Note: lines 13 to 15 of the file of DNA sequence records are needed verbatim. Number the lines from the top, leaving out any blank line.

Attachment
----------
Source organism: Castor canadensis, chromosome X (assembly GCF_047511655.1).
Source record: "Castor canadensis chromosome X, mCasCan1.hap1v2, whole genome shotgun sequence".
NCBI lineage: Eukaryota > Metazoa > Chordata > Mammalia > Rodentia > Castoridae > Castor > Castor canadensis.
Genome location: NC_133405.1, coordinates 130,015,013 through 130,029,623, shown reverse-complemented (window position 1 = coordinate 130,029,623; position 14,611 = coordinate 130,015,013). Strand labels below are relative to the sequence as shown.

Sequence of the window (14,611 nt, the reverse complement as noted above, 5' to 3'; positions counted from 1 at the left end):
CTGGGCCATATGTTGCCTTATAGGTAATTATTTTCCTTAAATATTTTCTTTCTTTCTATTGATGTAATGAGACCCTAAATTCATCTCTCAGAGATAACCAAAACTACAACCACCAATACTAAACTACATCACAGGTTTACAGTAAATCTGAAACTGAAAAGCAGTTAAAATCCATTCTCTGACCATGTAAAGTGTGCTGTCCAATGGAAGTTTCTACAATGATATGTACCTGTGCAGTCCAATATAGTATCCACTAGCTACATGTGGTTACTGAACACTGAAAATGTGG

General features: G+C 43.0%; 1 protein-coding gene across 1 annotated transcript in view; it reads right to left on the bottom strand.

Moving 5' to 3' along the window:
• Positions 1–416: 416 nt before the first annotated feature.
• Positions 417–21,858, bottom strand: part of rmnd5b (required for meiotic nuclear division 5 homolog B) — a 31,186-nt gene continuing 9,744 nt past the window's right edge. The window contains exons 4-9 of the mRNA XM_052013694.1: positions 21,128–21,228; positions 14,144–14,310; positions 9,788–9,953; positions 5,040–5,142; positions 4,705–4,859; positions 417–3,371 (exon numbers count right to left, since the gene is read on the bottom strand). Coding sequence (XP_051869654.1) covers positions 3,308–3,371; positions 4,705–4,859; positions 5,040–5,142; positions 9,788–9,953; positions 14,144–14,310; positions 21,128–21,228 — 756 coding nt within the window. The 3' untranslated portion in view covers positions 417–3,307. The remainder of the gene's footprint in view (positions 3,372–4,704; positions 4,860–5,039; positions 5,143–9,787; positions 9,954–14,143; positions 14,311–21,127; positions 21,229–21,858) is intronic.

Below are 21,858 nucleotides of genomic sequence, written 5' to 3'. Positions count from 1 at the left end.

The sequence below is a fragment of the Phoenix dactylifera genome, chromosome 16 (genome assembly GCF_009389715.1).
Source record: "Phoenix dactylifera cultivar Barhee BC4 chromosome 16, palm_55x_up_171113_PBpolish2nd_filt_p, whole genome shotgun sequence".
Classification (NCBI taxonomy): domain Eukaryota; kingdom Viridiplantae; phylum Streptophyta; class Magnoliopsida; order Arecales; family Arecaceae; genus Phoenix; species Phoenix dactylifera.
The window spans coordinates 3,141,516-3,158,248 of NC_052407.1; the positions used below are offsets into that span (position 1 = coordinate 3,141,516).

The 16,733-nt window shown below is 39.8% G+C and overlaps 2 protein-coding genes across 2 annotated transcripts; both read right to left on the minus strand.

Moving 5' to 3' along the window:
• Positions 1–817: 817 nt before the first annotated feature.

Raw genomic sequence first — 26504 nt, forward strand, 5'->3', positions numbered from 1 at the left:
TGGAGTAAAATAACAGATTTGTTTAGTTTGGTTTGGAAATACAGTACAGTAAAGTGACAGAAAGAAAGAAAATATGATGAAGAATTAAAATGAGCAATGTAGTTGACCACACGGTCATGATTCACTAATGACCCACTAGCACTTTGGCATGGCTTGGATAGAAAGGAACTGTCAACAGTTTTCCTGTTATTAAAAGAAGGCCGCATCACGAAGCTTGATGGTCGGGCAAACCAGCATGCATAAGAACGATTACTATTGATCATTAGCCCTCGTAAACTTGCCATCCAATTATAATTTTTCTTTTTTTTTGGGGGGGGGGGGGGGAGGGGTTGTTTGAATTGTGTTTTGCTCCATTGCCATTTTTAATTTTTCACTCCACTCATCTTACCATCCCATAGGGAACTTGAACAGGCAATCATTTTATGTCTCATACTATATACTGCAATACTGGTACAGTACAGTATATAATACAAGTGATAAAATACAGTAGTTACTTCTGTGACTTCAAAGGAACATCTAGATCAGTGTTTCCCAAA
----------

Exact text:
Source record: "Phoenix dactylifera cultivar Barhee BC4 chromosome 16, palm_55x_up_171113_PBpolish2nd_filt_p, whole genome shotgun sequence".
Classification (NCBI taxonomy): domain Eukaryota; kingdom Viridiplantae; phylum Streptophyta; class Magnoliopsida; order Arecales; family Arecaceae; genus Phoenix; species Phoenix dactylifera.
The window spans coordinates 3,141,516-3,158,248 of NC_052407.1; the positions used below are offsets into that span (position 1 = coordinate 3,141,516).